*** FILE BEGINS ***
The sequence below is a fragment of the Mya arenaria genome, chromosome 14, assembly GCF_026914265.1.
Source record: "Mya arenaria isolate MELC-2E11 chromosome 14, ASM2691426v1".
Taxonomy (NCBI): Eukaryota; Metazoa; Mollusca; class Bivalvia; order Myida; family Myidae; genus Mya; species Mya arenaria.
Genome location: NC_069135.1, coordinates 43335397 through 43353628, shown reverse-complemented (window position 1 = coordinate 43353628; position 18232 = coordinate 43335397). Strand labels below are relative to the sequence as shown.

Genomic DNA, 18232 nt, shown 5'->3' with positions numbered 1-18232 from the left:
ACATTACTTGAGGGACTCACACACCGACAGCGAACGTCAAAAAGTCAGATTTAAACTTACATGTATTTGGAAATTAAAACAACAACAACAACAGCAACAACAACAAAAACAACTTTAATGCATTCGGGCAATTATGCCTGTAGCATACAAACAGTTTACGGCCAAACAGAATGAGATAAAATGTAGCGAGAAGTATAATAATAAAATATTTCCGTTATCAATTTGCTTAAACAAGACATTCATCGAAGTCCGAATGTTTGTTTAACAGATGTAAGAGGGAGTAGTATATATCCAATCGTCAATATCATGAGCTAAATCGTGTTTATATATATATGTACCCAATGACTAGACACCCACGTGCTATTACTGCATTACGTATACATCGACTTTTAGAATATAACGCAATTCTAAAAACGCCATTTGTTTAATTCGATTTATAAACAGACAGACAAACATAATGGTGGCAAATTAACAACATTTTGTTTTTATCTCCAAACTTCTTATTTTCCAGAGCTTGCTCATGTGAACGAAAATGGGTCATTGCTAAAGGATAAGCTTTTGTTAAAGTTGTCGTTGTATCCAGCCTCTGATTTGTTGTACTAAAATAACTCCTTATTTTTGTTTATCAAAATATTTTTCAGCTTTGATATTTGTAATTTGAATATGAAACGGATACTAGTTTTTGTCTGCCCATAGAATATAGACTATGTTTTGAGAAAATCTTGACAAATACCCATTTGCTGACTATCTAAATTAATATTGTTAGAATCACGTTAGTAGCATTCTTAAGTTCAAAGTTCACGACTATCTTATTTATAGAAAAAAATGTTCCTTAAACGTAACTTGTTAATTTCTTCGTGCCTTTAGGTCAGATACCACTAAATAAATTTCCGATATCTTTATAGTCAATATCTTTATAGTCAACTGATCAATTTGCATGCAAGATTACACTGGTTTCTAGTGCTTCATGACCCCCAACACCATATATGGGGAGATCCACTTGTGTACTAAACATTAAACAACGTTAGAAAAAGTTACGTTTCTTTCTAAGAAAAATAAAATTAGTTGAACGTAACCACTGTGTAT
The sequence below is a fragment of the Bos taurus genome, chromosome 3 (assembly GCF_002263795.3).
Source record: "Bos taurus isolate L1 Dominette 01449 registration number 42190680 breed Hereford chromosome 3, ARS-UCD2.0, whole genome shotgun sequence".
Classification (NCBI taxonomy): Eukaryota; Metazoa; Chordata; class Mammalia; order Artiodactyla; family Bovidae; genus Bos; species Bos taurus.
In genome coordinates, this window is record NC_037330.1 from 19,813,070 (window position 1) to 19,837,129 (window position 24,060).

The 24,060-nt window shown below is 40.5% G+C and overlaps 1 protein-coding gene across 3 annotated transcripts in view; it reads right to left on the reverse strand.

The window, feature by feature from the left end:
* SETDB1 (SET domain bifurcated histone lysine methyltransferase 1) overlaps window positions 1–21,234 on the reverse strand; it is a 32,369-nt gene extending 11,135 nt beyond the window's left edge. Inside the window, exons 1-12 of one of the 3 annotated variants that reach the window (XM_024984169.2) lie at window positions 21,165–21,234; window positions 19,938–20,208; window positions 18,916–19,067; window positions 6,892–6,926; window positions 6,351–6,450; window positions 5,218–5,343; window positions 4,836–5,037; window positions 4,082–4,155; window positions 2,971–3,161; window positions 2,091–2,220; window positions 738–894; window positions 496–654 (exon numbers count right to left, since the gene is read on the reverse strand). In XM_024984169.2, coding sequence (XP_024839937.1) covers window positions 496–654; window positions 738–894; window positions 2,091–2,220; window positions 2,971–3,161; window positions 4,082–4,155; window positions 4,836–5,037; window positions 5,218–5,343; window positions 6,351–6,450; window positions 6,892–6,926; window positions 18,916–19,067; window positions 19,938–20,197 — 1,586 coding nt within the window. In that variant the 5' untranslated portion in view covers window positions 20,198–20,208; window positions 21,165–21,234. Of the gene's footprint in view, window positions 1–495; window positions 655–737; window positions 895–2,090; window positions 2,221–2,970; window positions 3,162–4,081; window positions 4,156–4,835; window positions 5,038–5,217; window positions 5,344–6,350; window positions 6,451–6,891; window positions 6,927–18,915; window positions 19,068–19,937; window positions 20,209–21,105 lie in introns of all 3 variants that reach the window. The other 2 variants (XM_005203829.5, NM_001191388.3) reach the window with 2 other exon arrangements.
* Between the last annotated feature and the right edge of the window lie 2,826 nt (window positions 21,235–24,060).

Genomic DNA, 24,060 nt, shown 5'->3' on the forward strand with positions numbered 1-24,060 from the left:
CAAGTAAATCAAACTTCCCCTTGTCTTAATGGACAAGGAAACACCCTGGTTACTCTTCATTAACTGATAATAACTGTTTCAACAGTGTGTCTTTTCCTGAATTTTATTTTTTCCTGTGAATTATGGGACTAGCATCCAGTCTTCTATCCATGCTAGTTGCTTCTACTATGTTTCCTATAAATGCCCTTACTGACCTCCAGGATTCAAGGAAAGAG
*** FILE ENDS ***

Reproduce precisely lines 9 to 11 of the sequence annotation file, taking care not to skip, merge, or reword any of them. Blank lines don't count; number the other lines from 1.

Classification (NCBI taxonomy): Eukaryota; Metazoa; Chordata; class Mammalia; order Artiodactyla; family Bovidae; genus Bos; species Bos taurus.
In genome coordinates, this window is record NC_037330.1 from 19,813,070 (window position 1) to 19,837,129 (window position 24,060).

The 24,060-nt window shown below is 40.5% G+C and overlaps 1 protein-coding gene across 3 annotated transcripts in view; it reads right to left on the reverse strand.